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Clin Pharmacol Ther. 1993 Aug;54(2):194-204.

The cardiovascular interaction between caffeine and nicotine in humans.

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Department of Medicine, University Hospital Nijmegen, The Netherlands.


In a placebo-controlled, double-blind randomized design, we investigated the cardiovascular interaction between caffeine (250 mg intravenously) and nicotine (4 mg chewing gum) in 10 healthy volunteers, both under baseline conditions and during physical and mental stress (standing up and mental arithmetic). Caffeine alone induced a significant increase in blood pressure associated with a decrease in heart rate, whereas nicotine alone increased both blood pressure and heart rate. The combination of caffeine and nicotine increased systolic and diastolic blood pressure by 10.8 +/- 2.0 and 12.4 +/- 1.9 mm Hg, respectively. This pressor response did not differ significantly from the calculated additive effects of caffeine and nicotine on blood pressure, measuring 12.9 +/- 2.0 and 14.2 +/- 2.1 mm Hg, respectively. Heart rate and forearm blood flow also showed a similar response when the combination of caffeine and nicotine was compared with the calculated sum. During physical stress (standing up), blood pressure, heart rate, and plasma catecholamines increased in the placebo test. The pressor response to standing up was less pronounced after the combination of caffeine and nicotine compared with the sum of the separate effects (combination versus sum: delta diastolic blood pressure, 24.7 +/- 1.9 versus 35.2 +/- 2.6 mm Hg [p < 0.01]; delta mean arterial pressure, 22.1 +/- 2.0 mm Hg versus 28.6 +/- 1.6 mm Hg [p < 0.05]). The plasma catecholamine response did not differ between the combination and the sum of both drugs. During mental arithmetic, blood pressure, heart rate, and forearm blood flow increased in the placebo test. The forearm vasodilator response to mental stress was attenuated by the combination of caffeine and nicotine compared with the sum of both drugs (combination versus sum: delta forearm blood flow, -0.1 +/- 0.3 versus 1.4 +/- 0.5 ml/100 ml/min [p < 0.05]). We conclude that the combined administration of caffeine and nicotine shows additive effects on cardiovascular parameters during baseline conditions but less than additive effects during sympathoadrenal stimulation.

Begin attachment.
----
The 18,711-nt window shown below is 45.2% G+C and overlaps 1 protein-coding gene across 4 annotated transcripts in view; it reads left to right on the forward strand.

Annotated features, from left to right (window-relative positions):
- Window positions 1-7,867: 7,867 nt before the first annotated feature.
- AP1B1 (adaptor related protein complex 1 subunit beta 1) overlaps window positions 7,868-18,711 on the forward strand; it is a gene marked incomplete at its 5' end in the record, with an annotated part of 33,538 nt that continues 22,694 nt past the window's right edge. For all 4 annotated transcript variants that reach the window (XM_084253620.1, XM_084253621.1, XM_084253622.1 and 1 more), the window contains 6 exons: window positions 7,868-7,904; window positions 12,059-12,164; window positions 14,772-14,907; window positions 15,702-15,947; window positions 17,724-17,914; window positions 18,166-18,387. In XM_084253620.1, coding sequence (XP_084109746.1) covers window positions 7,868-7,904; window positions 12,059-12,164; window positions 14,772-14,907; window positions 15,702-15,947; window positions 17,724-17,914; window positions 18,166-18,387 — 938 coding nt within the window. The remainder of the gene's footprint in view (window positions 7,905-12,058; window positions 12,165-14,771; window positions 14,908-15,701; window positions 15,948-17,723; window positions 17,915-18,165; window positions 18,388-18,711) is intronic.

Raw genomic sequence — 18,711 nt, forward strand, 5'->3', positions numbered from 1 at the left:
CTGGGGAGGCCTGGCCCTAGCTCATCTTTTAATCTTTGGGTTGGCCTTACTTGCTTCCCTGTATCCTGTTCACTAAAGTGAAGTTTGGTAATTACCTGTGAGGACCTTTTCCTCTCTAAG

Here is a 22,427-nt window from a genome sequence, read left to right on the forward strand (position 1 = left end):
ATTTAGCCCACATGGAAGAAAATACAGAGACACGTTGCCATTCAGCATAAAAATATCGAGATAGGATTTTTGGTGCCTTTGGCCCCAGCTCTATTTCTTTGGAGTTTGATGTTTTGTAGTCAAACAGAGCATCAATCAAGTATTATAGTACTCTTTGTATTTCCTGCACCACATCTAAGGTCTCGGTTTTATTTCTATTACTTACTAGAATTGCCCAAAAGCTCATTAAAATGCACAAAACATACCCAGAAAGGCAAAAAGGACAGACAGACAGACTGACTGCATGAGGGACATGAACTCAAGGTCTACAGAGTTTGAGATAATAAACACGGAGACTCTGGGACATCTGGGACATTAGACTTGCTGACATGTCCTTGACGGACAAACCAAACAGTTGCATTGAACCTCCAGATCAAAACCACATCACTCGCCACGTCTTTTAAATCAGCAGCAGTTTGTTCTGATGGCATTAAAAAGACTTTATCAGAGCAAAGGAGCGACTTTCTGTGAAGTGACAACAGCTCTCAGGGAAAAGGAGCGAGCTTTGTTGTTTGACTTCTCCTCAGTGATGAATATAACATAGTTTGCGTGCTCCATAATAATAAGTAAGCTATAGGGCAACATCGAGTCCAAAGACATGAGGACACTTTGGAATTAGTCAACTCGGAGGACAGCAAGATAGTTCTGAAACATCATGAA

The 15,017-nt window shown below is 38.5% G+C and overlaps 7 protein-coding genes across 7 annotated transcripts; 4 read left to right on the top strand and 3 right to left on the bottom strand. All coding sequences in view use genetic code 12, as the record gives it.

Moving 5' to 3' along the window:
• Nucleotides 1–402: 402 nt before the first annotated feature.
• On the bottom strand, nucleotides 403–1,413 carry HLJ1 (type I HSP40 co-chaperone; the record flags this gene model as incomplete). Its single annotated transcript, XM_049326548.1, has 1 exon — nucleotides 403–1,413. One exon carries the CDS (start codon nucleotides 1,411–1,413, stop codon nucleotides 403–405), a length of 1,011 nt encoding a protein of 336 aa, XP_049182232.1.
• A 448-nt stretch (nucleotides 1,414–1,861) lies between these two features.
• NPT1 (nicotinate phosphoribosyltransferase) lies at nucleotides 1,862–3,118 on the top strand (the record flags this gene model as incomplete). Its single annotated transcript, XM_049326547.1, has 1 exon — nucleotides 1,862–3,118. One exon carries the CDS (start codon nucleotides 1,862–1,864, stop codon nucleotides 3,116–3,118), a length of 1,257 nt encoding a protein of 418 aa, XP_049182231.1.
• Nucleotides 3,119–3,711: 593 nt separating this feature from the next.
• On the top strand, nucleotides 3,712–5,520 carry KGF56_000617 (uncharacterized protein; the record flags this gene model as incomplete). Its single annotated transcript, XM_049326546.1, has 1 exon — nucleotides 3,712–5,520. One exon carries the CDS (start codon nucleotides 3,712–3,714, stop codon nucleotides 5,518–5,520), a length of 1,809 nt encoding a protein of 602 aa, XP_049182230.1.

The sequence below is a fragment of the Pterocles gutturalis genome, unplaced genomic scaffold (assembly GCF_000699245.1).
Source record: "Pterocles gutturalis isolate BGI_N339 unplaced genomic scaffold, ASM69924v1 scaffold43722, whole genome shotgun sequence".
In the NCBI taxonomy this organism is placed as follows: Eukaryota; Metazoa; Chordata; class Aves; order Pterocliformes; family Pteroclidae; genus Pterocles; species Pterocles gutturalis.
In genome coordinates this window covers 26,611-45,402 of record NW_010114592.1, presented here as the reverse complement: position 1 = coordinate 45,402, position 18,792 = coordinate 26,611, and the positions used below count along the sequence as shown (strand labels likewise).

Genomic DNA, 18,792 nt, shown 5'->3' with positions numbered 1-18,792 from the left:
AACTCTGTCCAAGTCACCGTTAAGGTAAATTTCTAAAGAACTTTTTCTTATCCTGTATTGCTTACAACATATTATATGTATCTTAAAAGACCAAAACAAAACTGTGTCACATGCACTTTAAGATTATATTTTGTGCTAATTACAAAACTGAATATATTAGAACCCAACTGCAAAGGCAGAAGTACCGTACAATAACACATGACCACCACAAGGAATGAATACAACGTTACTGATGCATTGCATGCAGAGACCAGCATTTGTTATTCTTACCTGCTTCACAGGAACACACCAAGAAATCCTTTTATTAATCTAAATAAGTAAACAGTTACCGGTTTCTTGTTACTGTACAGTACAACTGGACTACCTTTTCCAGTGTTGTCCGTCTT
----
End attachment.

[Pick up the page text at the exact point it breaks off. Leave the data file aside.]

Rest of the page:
[Indexed for MEDLINE]

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